US housing construction jumps 16.9% in December

US housing construction jumps 16.9% in December
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WASHINGTON (AP) — Construction of new homes surged in December to the highest level in 13 years, capping a year in which falling mortgage rates and a strong labor market helped lift the prospects of the housing industry.

The Commerce Department reported Friday that builders started construction on 1.61 million homes at a seasonally adjusted annual rate in December, up 16.9% from the November pace of home building.

Housing construction has been rising since July, helped by falling mortgage rates and increased demand as the unemployment rate approached a half-century low. For the year, builders started work on a total of 1.29 million homes, the best showing since 2007.

The December building rate was the strongest number since December 2006 during the last housing boom.

Applications for building permits, considered a good sign of future activity, fell 3.9% in December to an annual rate of 1.42 million, but remained well above the pace in July.

Construction of single-family homes rose 11.2% to an annual rate of 1.06 million homes last month while apartment construction fell 9.6%.

The 1.29 million units constructed for all of 2019 was up 3.2% from the previous year and was the best showing since 1.36 million homes were built in 2007. As the housing boom was reaching its peak, construction was started on a total of 2.07 million homes in 2005, the highest total for any year in that boom.

By region, construction was up 25.5% in the Northeast, 37.3% in the Midwest, 9.3% in the South and 19.8% in the West.

U.S. industrial production fell 0.3% in December, as unseasonably warm weather reduced demand for heating from utilities.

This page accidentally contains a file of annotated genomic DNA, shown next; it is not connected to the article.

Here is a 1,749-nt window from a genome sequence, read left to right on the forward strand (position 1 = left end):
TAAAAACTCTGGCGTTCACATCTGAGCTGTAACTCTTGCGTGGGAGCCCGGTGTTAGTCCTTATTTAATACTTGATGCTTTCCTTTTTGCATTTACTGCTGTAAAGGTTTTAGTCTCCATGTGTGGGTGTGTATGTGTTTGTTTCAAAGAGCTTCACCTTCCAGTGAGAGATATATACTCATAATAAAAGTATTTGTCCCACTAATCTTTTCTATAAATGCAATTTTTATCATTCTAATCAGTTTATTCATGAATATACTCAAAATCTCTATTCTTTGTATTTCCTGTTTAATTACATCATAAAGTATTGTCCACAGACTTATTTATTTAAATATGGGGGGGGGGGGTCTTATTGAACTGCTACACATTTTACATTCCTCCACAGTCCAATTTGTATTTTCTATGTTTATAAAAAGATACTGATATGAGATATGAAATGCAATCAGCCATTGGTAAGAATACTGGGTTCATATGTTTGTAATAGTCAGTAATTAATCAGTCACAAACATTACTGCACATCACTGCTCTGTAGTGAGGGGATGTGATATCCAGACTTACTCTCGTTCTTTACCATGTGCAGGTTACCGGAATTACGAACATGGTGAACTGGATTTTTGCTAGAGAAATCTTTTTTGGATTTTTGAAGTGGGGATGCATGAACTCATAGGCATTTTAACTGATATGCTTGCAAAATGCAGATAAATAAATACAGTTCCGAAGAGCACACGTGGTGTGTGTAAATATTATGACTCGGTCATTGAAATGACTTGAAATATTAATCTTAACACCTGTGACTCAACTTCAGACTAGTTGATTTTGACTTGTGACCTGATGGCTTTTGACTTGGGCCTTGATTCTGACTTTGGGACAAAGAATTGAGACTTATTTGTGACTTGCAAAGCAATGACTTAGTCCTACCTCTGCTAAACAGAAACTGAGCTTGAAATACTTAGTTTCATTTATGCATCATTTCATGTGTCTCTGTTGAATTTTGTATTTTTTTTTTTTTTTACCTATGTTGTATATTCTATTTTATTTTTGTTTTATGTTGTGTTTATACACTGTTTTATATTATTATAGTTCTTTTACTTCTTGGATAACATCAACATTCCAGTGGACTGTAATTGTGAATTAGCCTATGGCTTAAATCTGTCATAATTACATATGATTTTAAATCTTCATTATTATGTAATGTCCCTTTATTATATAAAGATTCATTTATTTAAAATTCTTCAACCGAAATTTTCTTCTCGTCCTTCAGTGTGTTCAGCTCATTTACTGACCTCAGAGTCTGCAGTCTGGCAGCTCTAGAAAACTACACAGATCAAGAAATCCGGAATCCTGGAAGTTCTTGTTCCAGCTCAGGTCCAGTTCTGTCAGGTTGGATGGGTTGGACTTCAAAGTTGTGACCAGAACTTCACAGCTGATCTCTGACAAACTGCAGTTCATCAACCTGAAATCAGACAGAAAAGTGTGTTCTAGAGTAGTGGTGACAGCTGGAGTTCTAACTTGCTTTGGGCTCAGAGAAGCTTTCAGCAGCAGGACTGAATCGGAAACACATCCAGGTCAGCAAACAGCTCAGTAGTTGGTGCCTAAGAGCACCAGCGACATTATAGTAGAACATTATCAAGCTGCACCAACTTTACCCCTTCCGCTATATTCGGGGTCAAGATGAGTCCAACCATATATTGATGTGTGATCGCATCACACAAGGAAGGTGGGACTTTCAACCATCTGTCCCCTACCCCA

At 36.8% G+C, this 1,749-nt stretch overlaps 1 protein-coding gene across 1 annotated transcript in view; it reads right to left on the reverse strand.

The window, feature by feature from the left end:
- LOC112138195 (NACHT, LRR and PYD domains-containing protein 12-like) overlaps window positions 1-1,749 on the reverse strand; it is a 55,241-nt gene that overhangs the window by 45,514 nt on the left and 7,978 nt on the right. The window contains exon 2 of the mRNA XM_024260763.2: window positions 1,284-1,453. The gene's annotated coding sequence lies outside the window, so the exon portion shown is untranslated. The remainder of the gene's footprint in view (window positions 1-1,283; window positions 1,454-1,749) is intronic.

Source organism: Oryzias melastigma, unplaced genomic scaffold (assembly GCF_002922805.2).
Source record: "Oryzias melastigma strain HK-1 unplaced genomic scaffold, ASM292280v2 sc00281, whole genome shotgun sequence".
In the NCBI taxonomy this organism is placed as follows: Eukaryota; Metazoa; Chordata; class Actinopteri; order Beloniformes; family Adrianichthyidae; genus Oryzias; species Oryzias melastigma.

The Federal Reserve said Friday that total industrial production — which includes the manufacturing, mining and utilities sectors — slumped 1% over the past year. Factory output has tumbled 1.3% from a year ago, driving much of the overall decline as manufacturers grappled with trade disputes and slower global growth in 2019.

Still, factory output improved 0.2% in December as the metal, wood product, computer and food and beverage sectors improved. Output at auto plants fell 4.6% in December after a November surge following the end of the General Motors strike.

Mining output increased 1.3% last month because of gains in extracting oil and natural gas.

After an unseasonably cold November, temperatures in December nationwide were 36.5 degrees Fahrenheit, or 3.8 degrees above the 20th Century average, according to the National Oceanic and Atmospheric Administration. The government agency estimated that energy demand during December was 56% below average.

Copyright 2020 Associated Press. All rights reserved.

Copyright 2020 WECT. All rights reserved.